Every time the death of an addiction-troubled celebrity – such as the recent suicide of country singer, Mindy McCready – makes headlines, my heart aches, as it does over the loss of anyone who suffered from a drug or alcohol problem. But somehow, celebrity deaths hit deeper, not only because the whole world gets the news 24/7, but because it makes us wonder, “How did this happen, when they had it all – when they could afford the best of care, and when their fans were all rooting for them?”
The truth is, addiction afflicts celebrities just as it does the rest of us. In some ways, it can be worse because of always being in the public eye, with everyone watching for the next screw-up with drugs, alcohol, or personal relationships. Then, when they go to rehab, the programs stars and starlets frequent are subject to the same issues that I found endemic to the addiction treatment system in general.
As I toured programs for my book, Inside Rehab: The Surprising Truth About Addiction Treatment – And How to Get Help That Works, I had the opportunity to visit several facilities that have reputations as “celebrity rehabs” and/or reported to have served famous clients. I also interviewed some everyday people who went to facilities known as celebrity rehabs.
So what did I learn and what are my thoughts about these facilities?
In the first place, I don’t think they necessarily like being known as “celebrity rehabs”. At Promises Treatment Centers, where I was welcomed for a two-day visit, the staff said they’d rather not be labeled that way, preferring to emphasize the quality of their treatment. (In fact, I was told that celebrities compose less than 10 percent of their caseload.) And although it’s been reported that both Britney Spears and Lindsay Lohan were treated there in 2007, any reputable facility won’t reveal names of clients, past or present. While privacy and confidentiality were important at all 15 programs I visited, they were given the greatest emphasis at Promises – it was the only place that did not allow me to meet any clients who were in treatment. Should I see a celebrity, it was suggested, I should look the other way. I was also told that they rarely grant requests for visits like mine, and that they’d carefully vetted me beforehand.
Secondly, I believe that so-called celebrity rehabs are often given an unfair rap. For instance, I recall one that was criticized for allowing actors to leave rehab temporarily to do their jobs. To me, it makes perfect sense to enable people to function in their daily lives at the same time that they’re trying to sort out their substance abuse problems and not to isolate them from the world to which they’ll have to return.
The public seems to perceive such rehabs as glamorous places where clients are waited on, getting their nails done, and sitting by the sea in fancy suites. However, I found that a number of places known as celeb rehabs are not like this at all and, in fact, are rather unpretentious facilities, some even with dormitory-like shared bedrooms that simply focus on providing treatment, not amenities.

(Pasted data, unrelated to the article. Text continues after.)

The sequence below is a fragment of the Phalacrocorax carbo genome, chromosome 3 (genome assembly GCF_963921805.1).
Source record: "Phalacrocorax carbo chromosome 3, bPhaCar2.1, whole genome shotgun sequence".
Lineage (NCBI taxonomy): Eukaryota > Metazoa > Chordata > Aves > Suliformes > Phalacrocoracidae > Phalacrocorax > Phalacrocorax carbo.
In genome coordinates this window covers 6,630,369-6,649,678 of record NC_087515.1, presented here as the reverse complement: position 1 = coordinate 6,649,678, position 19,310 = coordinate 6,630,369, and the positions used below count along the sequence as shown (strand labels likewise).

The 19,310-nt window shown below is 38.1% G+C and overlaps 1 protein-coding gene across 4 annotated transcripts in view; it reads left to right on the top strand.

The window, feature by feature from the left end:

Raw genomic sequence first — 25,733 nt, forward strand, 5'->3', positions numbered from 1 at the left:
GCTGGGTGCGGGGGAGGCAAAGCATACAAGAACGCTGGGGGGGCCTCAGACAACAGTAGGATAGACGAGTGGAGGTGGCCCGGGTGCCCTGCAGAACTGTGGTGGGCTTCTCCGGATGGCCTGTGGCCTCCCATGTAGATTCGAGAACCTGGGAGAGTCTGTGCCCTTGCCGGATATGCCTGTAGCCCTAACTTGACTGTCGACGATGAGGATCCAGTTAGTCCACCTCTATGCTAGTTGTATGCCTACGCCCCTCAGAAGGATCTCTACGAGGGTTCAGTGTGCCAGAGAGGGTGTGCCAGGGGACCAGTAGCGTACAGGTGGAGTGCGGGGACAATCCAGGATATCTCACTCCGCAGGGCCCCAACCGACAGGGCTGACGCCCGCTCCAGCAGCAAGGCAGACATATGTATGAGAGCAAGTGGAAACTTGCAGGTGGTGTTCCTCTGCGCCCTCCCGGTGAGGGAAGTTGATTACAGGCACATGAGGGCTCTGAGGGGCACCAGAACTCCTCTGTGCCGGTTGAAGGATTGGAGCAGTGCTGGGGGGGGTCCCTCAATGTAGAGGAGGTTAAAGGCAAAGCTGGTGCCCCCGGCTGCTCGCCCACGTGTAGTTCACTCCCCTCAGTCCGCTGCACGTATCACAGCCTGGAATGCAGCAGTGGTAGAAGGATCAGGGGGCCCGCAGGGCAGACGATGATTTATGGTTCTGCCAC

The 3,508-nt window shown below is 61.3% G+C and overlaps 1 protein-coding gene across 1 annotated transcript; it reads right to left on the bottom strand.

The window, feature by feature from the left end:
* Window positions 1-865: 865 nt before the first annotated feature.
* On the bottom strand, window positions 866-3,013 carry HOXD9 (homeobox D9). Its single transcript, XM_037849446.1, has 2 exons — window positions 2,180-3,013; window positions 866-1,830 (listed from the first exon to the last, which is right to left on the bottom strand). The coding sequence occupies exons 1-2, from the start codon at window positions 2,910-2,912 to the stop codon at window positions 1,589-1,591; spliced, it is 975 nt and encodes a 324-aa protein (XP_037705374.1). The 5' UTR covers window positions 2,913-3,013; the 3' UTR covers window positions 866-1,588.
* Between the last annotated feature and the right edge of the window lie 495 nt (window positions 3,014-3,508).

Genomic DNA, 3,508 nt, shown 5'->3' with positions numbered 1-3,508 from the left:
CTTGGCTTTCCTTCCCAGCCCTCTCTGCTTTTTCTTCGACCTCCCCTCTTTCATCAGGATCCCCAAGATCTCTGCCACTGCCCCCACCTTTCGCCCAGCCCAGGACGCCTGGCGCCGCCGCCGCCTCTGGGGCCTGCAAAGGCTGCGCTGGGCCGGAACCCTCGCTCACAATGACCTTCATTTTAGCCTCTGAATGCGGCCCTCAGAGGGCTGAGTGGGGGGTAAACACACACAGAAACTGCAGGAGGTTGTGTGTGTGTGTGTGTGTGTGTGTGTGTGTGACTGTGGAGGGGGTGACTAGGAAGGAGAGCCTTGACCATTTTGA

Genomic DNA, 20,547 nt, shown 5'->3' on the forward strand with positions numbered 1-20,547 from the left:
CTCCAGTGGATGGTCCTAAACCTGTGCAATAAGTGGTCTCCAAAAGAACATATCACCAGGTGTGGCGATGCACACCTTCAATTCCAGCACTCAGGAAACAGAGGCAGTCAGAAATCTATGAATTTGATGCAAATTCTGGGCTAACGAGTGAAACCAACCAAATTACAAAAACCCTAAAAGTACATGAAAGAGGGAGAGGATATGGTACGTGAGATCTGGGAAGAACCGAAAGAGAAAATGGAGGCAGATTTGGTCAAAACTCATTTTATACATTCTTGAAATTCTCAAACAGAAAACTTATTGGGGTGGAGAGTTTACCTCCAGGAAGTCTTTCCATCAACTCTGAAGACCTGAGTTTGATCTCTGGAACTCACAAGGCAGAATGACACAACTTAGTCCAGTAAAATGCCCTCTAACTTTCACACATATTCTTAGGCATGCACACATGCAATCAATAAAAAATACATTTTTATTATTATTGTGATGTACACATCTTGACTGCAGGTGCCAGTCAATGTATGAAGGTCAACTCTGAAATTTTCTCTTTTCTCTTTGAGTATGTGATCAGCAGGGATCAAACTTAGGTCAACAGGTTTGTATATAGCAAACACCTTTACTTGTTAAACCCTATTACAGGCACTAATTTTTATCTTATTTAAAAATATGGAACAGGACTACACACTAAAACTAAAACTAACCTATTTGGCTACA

For those rehabs that are more luxurious, I personally have no problem with anyone, including celebrities, being very comfortable while recovering from what ails them.The idea that you should be denied the right to be comfortable and in a nice place because you’re supposed to be "doing the hard work of treatment" is absurd and harkens back to old-fashioned confrontational approaches used with addicts and alcoholics to “tear them down and then build them back up again.” (Such approaches have been found to be among the least effective for recovery.) If you can afford to go to a rehab with nice surroundings and amenities that – most importantly – provides quality treatment, then why not go to a place like this?
When I asked David Sack, MD, CEO of Elements Behavioral Health, the company that owns Promises, about criticisms leveled at celebrity rehabs for their ocean views and high-thread-count sheets, he said, “More often than not, people agree to go to treatment because of a crisis, not because they’ve decided to quit using drugs or alcohol. Our job is to respectfully help clients see the value in a life free from drugs or alcohol. But if you want them to stay long enough to benefit from treatment, you have to create a relationship with them in the context of their ambivalence about changing. One of the ways we accomplish that is through a physical environment that’s restful, beautiful, comforting, and familiar so that clients can focus on their core problems.” And unlike programs that preach “all addicts are the same”, Promises’ philosophy has long been that people tend to have better outcomes when treated with others who are similar to them socially, educationally, and economically.
What have you heard about “celebrity rehab” and what do you think about it? Have you personally had any experiences at such facilities that you’d like to share? (Part 2 will address some of the issues and concerns I have about “Celebrity Rehabs”.)
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Copyright Anne M. Fletcher